It has been a year since Superstorm Sandy hit the New York City coastline packed with high waves and strong winds that resulted in displacement, destruction, and death. Disasters are followed by a surge in giving, volunteering, and charity. Everyone wants to help as long as the pictures remain on our television screens.
It happened with Sandy. People gave, volunteered, and helped. Adventist youth ministries worked side by side with Adventist Community Services in the New York area. I can still picture a sea of yellow shirts—our New York young adults wearing the Adventist Community Services shirt, all over Far Rockaway, New York. You could not miss them. I can picture Adventist academy students from across the Atlantic Union sharing warm soup, blankets, prayers, and hugs in the disaster zone.
I cannot forget a South Lancaster, Massachusetts, group of young adults showing up in New York with a bus filled with supplies and food that were distributed to those in need. The young adults totally covered in white were wearing masks, cleaning debris, and diligently cleaning homes. We have a generation of youth and young adults filled with compassion, who are always ready to be the heart, eyes, hands, and feet of Jesus in our communities.
When television crews leave the disaster area, so do the people, the donations, and the volunteers. It also happened with Sandy. Although some efforts have continued, it is no longer the same. Nevertheless, there is a group that has never left—Adventist youth and young adults who have embraced a lifestyle of compassion. They continue to show up and make a difference.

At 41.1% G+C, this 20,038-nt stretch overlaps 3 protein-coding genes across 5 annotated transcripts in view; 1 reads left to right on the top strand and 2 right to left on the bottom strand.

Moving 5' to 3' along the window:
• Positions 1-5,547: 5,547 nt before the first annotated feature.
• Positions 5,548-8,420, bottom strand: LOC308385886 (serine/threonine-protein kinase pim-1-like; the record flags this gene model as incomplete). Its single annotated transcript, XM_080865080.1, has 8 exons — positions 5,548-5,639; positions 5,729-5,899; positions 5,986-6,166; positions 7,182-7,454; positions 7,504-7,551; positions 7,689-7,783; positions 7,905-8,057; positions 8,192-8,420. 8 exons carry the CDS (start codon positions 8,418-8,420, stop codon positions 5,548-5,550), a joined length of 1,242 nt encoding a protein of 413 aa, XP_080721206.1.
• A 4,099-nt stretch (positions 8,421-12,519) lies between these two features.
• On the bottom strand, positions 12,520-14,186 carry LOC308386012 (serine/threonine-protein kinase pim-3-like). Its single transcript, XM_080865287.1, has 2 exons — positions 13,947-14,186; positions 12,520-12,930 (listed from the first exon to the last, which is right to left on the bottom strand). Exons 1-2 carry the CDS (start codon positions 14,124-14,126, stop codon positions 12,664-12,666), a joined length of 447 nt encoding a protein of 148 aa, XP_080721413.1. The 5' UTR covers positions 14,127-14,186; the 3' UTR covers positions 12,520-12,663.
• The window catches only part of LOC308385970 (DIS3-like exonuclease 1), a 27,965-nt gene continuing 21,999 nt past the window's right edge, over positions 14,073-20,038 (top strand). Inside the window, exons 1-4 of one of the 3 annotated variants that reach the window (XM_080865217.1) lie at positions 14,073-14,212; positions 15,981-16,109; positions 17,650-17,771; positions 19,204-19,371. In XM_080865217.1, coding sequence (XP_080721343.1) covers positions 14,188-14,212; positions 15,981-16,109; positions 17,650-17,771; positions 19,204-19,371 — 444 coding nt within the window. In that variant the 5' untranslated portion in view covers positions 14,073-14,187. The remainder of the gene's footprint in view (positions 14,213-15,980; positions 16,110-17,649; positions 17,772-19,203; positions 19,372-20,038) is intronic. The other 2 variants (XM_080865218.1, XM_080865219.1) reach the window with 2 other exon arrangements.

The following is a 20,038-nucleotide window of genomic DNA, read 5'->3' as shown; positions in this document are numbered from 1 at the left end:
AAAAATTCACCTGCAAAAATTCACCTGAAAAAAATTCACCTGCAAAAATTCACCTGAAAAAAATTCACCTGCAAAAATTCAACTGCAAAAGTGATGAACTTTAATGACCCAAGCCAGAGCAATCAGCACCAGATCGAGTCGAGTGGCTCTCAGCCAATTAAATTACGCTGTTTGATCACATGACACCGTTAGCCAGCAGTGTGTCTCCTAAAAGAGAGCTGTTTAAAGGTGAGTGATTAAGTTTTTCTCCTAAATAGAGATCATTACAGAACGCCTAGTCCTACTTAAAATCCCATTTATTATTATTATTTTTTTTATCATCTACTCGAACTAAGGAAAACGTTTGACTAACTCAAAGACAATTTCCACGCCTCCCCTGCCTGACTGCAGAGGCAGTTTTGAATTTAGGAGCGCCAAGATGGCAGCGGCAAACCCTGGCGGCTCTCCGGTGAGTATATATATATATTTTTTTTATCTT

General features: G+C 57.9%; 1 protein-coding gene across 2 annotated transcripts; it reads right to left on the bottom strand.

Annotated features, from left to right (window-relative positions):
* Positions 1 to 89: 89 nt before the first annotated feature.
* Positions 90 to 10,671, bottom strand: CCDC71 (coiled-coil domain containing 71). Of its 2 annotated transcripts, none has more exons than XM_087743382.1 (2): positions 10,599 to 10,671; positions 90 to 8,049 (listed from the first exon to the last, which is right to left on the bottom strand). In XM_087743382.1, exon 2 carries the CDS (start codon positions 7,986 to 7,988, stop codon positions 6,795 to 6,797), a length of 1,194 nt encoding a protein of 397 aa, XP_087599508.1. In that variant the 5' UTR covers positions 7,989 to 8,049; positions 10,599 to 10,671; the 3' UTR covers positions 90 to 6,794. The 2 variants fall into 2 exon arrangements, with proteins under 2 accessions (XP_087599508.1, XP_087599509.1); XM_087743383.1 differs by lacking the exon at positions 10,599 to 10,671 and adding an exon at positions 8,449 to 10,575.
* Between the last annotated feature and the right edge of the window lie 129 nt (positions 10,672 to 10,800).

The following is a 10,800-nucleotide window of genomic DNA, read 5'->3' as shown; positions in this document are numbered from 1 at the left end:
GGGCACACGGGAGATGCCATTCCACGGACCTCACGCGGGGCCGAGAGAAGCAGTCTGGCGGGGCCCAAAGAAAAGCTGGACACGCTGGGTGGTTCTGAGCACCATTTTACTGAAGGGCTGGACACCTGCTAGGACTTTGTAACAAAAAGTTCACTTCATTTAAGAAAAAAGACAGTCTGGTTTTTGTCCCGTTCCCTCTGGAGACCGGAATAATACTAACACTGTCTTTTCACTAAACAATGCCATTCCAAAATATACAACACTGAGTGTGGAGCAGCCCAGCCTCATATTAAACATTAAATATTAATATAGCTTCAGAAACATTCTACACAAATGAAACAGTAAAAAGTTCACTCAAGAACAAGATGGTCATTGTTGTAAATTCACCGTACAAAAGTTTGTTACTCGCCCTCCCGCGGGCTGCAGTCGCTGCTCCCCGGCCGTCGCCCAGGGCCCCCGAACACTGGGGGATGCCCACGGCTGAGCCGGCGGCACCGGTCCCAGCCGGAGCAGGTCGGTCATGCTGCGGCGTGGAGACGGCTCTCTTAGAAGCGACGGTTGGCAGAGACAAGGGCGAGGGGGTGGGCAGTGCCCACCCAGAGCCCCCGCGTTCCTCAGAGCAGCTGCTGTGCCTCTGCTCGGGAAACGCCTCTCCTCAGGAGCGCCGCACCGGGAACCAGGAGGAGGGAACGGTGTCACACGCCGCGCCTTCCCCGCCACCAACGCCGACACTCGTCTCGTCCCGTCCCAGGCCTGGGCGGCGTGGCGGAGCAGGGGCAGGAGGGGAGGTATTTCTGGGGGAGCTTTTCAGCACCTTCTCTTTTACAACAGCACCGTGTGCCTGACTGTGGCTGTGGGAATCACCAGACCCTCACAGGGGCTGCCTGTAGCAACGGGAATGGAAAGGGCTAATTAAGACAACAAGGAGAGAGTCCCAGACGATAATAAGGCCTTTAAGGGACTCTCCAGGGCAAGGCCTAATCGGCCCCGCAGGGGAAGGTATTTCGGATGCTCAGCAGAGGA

The Adventist Youth Emergency Services Corps (AYES), the One Year in Mission Team, students on senior mission trips, have gone to the disaster zone. Youth and young adults have participated in the Compassion Rally, on the Greater New York mission trip, or the Northeastern Conference iServe Movement event. The Adventist youth and young adults compassion team has not forgotten and left. We have been there nonstop.
The North American Division Adventist Community Services leadership noticed the acts of compassion and the movement of young people. They called and offered more than $180,000.00 to continue the work in the areas affected by Sandy (New York and New Jersey). This enabled our Adventist youth ministries team to lead several initiatives that have benefitted thousands of families.
The Back2School Compassion Bash in Far Rockaway and Coney Island touched the lives of thousands of children. For the second consecutive year, our Adventist academy students returned to New York for the Compassion and Leadership Mission and served hundreds of families, helping them to be better prepared for the winter and for future disasters by distributing Go Bag survival kits, blankets, beanies, gloves, and other items in Coney Island.
But it did not stop there. The Clinton Foundation invited our compassion team to participate in the Clinton Foundation Day of Action with Chelsea Clinton. Hundreds of Adventist youth and young adults, wearing compassion and Adventist Youth Ministries beanies, also volunteered for the New York City ING Marathon, making Adventist Youth Ministries one of the largest groups of volunteers for this world-renowned event.
And as if that was not enough, I just received a note from a group of young adults and adults who have met and made more compassion plans as the Christmas season approaches. Their list includes toy drives, Christmas meals for needy families, buying and distributing Bibles for small groups, visiting shelters for battered women, volunteering at animal shelters, blood drives, giving free hugs, offering prayer, painting murals, and doing a home makeover.
When Jesus bestows His rewards on the saved at His Second Coming, He will say to these young adults and others who had joined them, “For as much as you did it to these my brothers and sisters, you did it to me.”
José Cortés, Jr., is the director of Adventist Youth Ministries in the Atlantic Union.